I am an EE student specializing in Communications and Networks (actually a bit more on sensor networks/signal processing) who plans to apply for a direct PhD program in the top US universities.

I have seen some undergraduates who have been directly offered PhD programs by the top electrical engineering (EE) US universities, e.g. MIT, Stanford, and UCB.

Needless to say, they all have a super high GPA and some have very good GRE scores. (I say some instead of all here, because MIT does not require GRE at all!)

Besides these two characteristics, they have also published several papers whilst undergraduates. Maybe just by coincidence, they are all from Microelectronics. As a layman in Microelectronics, I heard that it would be relatively easy for an undergraduate to publish a paper in this field, because a lot of publications are experiment-based.

But it seems quite difficult for me and other peers who also specialize in Communications and Networks to publish some work during as undergraduates. It seems that publishing something in this field requires more knowledge that is out of the scope of a undergraduate.

  1. Do most of the EE undergraduate successful applicants have publications? What about in the Communications and Networks field?
  2. If an applicant has no final results (papers), but a 9-month research experience, will the experience help? By how much?
  3. How can a undergraduate applicant outperform a master applicant who holds some publications during his/her master study?

Remarks: Any generic answers are warmly welcome!

  • Related: academia.stackexchange.com/questions/11825/…
    – F'x
    Commented Aug 12, 2013 at 10:49
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    @perfectionm1ng Because blokes like me who would happily answer a "generic" question would also want to not mislead you. I don't work in an EE department, and I don't know squat about how those departments choose their students. I'd rather be quiet than to give you information that is not really useful for your specific case. Commented Aug 12, 2013 at 12:43
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    @perfectionm1ng, if you want a generic answer from other fields, please indicate so. If you want a specific answer for sensor networks, please indicate so, as well -- although in that case, your question will likely be closed as too narrow. Short answers: 1. [no clue]; 2. yes, it will help; 3. not possible.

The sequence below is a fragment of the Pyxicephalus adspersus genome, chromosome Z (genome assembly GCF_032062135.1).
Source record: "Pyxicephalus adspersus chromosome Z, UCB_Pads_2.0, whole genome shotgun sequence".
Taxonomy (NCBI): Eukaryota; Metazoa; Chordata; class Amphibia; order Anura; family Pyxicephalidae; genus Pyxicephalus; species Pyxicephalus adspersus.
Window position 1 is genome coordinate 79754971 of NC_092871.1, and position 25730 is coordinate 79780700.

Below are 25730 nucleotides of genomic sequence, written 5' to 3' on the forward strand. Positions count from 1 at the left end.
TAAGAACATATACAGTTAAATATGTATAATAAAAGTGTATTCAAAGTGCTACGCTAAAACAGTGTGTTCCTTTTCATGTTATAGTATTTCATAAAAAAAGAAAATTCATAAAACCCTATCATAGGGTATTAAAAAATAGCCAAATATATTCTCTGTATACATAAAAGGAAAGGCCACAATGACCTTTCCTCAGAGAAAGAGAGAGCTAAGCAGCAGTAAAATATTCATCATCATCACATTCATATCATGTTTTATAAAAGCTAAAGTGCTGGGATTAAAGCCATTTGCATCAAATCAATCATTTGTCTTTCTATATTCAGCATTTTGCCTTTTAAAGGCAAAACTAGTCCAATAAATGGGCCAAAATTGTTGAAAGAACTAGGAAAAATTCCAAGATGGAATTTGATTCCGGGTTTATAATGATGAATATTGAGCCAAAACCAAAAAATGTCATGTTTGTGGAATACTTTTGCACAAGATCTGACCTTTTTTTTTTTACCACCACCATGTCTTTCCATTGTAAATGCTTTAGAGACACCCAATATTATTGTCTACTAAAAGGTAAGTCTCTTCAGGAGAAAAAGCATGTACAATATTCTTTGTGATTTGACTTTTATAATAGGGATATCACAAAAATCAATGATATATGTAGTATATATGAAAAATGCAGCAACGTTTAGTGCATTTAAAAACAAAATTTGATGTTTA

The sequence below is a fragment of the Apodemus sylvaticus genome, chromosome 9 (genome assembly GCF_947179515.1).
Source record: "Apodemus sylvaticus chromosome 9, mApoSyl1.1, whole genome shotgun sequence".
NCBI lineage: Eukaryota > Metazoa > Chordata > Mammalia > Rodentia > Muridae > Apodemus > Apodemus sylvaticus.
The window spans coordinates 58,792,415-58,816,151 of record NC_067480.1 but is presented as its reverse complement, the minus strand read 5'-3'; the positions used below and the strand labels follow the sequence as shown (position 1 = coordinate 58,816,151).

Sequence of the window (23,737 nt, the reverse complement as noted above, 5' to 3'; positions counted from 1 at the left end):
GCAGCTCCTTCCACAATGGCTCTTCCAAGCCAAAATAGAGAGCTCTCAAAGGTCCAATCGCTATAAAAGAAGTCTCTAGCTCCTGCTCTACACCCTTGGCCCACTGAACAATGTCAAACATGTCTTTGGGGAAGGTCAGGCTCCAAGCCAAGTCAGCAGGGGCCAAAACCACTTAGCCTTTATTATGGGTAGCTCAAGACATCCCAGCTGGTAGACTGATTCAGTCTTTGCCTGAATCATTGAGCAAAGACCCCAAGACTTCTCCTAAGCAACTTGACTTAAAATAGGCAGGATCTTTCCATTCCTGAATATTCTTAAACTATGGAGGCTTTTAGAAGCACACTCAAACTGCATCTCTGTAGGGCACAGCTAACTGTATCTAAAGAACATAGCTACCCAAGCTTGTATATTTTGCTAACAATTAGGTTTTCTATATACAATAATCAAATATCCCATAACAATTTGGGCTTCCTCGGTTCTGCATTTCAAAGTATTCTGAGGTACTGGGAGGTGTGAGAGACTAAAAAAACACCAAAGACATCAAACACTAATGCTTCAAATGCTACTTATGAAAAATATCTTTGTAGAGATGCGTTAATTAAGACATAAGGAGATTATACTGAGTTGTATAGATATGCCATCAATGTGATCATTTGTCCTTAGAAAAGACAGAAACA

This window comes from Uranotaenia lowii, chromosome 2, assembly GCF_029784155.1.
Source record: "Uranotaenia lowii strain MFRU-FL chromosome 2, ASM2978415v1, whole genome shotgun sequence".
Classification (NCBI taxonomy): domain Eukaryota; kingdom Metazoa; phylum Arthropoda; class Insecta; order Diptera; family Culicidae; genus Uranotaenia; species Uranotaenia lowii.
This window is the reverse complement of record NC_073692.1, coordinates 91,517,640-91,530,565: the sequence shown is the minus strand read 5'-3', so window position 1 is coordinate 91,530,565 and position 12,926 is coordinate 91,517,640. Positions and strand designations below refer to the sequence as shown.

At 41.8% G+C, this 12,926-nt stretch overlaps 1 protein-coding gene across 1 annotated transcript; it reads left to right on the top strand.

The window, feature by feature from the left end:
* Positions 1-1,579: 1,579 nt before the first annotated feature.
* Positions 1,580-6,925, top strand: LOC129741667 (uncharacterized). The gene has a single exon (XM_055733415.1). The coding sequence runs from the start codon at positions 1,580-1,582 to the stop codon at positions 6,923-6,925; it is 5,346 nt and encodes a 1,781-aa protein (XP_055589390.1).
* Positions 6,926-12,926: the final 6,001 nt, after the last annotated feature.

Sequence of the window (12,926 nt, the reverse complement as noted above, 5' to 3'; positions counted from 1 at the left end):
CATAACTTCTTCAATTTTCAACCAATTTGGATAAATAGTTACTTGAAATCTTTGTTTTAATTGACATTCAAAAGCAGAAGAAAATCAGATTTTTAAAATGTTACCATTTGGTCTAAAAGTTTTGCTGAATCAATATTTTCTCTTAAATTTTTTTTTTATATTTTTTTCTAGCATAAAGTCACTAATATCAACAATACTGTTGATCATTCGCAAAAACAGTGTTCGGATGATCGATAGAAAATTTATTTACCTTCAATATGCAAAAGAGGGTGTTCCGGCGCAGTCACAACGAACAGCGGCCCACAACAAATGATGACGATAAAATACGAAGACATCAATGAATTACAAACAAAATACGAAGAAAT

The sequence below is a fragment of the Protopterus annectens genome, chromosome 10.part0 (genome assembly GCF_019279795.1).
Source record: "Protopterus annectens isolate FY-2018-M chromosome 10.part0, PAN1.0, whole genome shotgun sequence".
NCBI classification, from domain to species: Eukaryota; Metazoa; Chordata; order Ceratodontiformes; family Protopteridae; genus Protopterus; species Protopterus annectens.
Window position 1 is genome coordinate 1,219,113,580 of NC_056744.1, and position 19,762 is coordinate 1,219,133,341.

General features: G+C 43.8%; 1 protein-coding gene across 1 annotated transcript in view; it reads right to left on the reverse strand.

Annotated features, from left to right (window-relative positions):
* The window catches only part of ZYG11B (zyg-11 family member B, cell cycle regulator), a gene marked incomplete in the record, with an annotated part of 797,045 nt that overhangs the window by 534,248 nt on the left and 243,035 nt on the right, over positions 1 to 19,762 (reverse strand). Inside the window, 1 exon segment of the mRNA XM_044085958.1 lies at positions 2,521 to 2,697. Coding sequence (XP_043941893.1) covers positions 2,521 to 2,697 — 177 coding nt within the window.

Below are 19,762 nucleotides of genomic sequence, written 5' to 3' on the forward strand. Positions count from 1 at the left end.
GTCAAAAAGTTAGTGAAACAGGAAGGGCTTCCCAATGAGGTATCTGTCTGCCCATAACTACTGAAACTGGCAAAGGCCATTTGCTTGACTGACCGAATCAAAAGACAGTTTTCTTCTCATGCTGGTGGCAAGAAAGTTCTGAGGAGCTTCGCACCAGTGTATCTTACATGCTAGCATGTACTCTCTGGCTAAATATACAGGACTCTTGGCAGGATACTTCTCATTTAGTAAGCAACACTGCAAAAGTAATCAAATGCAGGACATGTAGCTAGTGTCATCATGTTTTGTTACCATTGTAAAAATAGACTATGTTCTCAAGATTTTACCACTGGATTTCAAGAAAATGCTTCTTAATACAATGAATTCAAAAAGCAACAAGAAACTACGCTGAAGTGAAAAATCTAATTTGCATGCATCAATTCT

– StasK
    Commented Aug 12, 2013 at 13:58
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    @perfectionm1ng Sorry, I didn't answer yours, I actually haven't seen at since it was published while I was sleeping. Then again, 1. if you want to apply to top-tier US universities, needless to say that you're entering into a fierce competitions and publications would definitely help you to get a program. 2. Of course it will help, as you have seen from the inside how a lab works. 3. I would say it is hardly possible, as the Master's student probably has more knowledge and experience in the field.
    – PatW
    Commented Aug 12, 2013 at 15:56
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    @StasK: Yes, #3 certainly is possible. A strong undergraduate with no publications is much more likely to gain admission than an applicant with an MS who has published crappy papers. (I'm assuming, of course, that the admission committee actually looks at applicants' published papers. Mine does.)
    – JeffE
    Commented Aug 12, 2013 at 23:52

1 Answer 1


While I can't comment about microelectronics or EE specifically, I should point out that many US graduate schools admit external candidates only to a Ph.D. program; there is no option available for admission to a master's program en route to a doctoral program. Consequently, the students met the requirements for admission to the school, period.

Research experience is always helpful, particularly because it gives you a potential letter of reference from someone who can directly comment on your skills as a researcher, which is the biggest thing that graduate departments are looking for. They want candidates who are capable of doing high-quality research, and having confirmation of that—whether or not there are papers already written—is a vital component of that process.

I would also suggest it's probably not worth it to try to compete with faceless peers whose credentials you can't guess. That's a hopeless endeavor that will just make you frustrated and dispirited. Just do the best job that you can with the resources available to you, rather than worrying about "keeping up with the Joneses."

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